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Day: July 23, 2017
Why do many languages have both grammatical genders and declensions?
Your insight is correct, Riccardo: declensions and genders are both classes of nominals. The difference in Indo-European is that gender, not declension, is what governs the agreement of non-nouns with nouns, while declension is how the morphology of nouns themselves works. So in Ancient Greek, gender only affects the ending of the noun in patches—a […]
What is the etymology of the ancient Greek word “Otis”?
Frisk’s etymological dictionary concurs with Frank Dauenhauer’s answer, that the bustard was called ōtis ‘one with ears’ (“from its cheek tufts or head? See Thompson, Birds”); thus also ōtos ‘scops owl’, from its ear tufts. If you go to A glossary of Greek birds : Thompson, D’Arcy Wentworth, 1860-1948 Sir, p. 200, you’ll find he […]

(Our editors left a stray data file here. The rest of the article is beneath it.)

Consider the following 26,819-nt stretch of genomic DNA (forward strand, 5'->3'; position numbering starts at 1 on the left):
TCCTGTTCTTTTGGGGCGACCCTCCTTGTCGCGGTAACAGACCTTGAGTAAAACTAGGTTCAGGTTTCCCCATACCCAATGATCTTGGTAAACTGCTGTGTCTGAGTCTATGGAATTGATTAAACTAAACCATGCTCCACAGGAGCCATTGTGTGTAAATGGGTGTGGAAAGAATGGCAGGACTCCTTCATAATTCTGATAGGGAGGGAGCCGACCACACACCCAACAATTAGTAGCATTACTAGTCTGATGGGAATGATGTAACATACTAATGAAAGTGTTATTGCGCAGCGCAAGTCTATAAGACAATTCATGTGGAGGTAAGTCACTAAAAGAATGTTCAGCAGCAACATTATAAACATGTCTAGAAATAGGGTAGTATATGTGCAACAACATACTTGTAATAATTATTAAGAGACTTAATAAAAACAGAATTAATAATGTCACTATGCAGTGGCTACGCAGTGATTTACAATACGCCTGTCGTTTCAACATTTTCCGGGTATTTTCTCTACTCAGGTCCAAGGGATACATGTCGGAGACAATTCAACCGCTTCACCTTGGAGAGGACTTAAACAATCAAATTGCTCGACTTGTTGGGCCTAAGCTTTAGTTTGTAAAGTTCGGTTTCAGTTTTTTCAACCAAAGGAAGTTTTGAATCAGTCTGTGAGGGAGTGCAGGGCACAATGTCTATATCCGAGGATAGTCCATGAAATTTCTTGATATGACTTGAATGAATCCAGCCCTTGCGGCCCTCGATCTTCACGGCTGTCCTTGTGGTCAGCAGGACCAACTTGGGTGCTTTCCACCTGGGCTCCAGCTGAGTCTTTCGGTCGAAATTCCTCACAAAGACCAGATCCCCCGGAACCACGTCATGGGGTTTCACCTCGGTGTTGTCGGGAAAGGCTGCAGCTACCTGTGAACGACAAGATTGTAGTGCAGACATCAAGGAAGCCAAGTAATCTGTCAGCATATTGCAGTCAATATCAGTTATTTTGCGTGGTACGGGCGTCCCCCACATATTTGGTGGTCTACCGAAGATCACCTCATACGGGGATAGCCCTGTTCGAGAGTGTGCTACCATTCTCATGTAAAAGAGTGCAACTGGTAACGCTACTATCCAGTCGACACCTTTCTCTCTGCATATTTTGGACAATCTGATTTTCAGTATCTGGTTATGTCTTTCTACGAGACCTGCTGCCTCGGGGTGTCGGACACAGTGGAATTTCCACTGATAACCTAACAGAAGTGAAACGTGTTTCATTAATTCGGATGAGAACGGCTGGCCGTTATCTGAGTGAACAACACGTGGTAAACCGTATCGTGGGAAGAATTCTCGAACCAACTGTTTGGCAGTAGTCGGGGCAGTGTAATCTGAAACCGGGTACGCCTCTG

How did old linguists in a pre medical screening world manage to figure out phonologies so perfectly?
Articulatory phonetics was indeed done before Palatography. And not just by the Ottomans: the Korean script Hangul originated in articulatory phonetics, and for that matter both the Sanskrit grammarians and the later Graeco-Roman grammarians had pretty much had it figured out. And they could just as my students in first year were able to learn […]